Published August 09, 2012
This past week as I was glued to Olympic coverage, I asked myself, “Why is the spirit of the Olympic Games so addicting? What is it about watching the human body excel that stirs our souls? And why is the stirring so quickly gone when the games are over?”
Even the gold medal athletes experience an exhilaration as they push themselves to the limit. And then many confess to a letdown, even depression once the competition is done.
I am convinced watching these men and women excel brings a dormant, oft neglected need boiling to the surface of our souls. No matter what our station in life, whether athlete or homemaker, we long to be at the top of our game, living fully alive, working to be all we can be.
Yet, like the quote attributed to Henry David Thoreau many of us lead lives of "quiet desperation" and head for the grave with our song still in us. Physically, mentally, socially and spiritually, we are coasting.
I should know. At 55 I was successful, financially secure and miserable. I had an enviable career. I had the “gold medal” swinging from my neck, but somewhere along the line I had shifted into neutral. I was coasting to the finish line.
I had stopped reaching, risking and growing. Life was a matter of anticipating retirement, sitting on my “medals” and avoiding any pain or inconvenience at all cost. The cost was higher than I realized. As Anne Lamott’s father, Kenneth, wrote, “[A] life oriented to leisure is in the end a life oriented to death––the greatest leisure of all.” I was 60 lbs. overweight, battling depression, spending hours watching other people live out their lives and reach for their goals.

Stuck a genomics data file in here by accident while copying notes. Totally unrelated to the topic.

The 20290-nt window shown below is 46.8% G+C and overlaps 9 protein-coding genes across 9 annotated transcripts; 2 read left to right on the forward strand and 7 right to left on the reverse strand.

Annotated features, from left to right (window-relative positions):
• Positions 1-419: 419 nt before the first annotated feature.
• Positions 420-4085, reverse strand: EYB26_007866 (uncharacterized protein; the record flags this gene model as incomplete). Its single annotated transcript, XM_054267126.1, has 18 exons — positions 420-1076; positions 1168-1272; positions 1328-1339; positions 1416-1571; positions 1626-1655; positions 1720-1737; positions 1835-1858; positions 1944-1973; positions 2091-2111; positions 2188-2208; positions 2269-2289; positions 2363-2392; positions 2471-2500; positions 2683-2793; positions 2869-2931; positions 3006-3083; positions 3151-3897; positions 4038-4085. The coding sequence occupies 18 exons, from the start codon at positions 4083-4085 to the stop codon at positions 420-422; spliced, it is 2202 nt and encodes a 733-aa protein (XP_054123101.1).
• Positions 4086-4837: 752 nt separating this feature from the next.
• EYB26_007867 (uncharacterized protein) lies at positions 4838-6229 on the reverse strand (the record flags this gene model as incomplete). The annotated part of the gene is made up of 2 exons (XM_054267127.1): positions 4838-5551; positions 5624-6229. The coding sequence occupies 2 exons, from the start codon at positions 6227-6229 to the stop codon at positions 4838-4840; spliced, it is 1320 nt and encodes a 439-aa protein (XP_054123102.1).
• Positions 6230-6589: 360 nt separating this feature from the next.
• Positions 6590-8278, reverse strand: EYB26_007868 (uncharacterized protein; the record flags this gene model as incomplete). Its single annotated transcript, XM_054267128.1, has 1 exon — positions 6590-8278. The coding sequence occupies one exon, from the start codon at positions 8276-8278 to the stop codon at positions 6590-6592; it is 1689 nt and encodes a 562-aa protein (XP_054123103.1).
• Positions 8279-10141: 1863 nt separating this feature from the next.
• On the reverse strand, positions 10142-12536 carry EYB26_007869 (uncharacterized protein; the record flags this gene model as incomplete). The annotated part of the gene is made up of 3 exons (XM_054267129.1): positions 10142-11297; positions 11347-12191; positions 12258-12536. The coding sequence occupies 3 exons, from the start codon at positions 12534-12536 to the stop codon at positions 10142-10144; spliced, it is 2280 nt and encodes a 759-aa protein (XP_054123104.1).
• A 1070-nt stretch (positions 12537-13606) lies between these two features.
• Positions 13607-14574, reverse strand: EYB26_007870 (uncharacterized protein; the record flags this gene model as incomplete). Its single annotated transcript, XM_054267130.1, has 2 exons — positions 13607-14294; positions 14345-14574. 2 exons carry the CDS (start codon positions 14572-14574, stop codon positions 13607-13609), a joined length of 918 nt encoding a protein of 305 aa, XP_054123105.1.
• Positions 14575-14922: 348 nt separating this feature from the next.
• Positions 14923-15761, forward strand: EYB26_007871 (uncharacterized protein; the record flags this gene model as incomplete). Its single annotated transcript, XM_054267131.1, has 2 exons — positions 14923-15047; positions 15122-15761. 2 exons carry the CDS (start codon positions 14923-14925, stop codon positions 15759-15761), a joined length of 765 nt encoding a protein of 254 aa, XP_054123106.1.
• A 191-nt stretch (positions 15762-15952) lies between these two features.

Could that be the answer to the appeal of the Olympics? We are captivated by the Olympic spirit because it is that same spirit that we long to re-ignite in our own lives. The joy of living comes from pressing toward excellence. Watching tiny, 15-year-old children fly through the air with ease and cut through the water like dolphins, reminds us of the pain, the effort and the thrill of being everything we can be. It reminds us of when we chose to dance instead of shuffle.
I will never swim 200 meters faster than Michael Phelps. I will never even come close to his slowest time. But I did pull myself out of the recliner at age 62 and decided to live again.
I signed up to compete in a triathlon. I took second in my age group. As I crossed the finish line my arms were raised as high as any of the athletes in London and my eyes filled with tears. I didn’t weep because I medaled. I wept because I had run well. I had left nothing on the course. I had finished.
The Olympics reminds us of what it looks like to live: discipline, dedication to a goal, the quest for excellence, risk, pain—all the essence of being fully alive. Things we often leave behind as we are swallowed up making a living instead of living.
Benjamin Franklin said, “Many men die at 25 and aren’t buried until they are 75.” We wonder if that might be us, then we watch Michael Phelps decide to “push all the way to the wall” and something within screams, “I want a piece of that!” With the sound of the closing Olympic ceremonies still ringing in your ears, don’t sit on the moment. Capture it. Walk, run, read, love, study, discover. Life doesn’t have a winners’ circle; it just has a finish line and you’re not done running yet.
Last week at age 65, I climbed 14,420-ft. Mt. Harvard. As I stood on the summit, the thought hit me: The Olympics is less about who wins the gold than it is about a glimpse at a gold standard of living. Go for the gold.
Ken Davis is a best-selling author and frequent radio and television guest. Ken’s daily radio show Lighten Up! is heard on more than 1,500 stations in the United States and around the world. He is the author of "Fully Alive: A Journey that Will Change Your Life" (Thomas Nelson, Inc. 2012).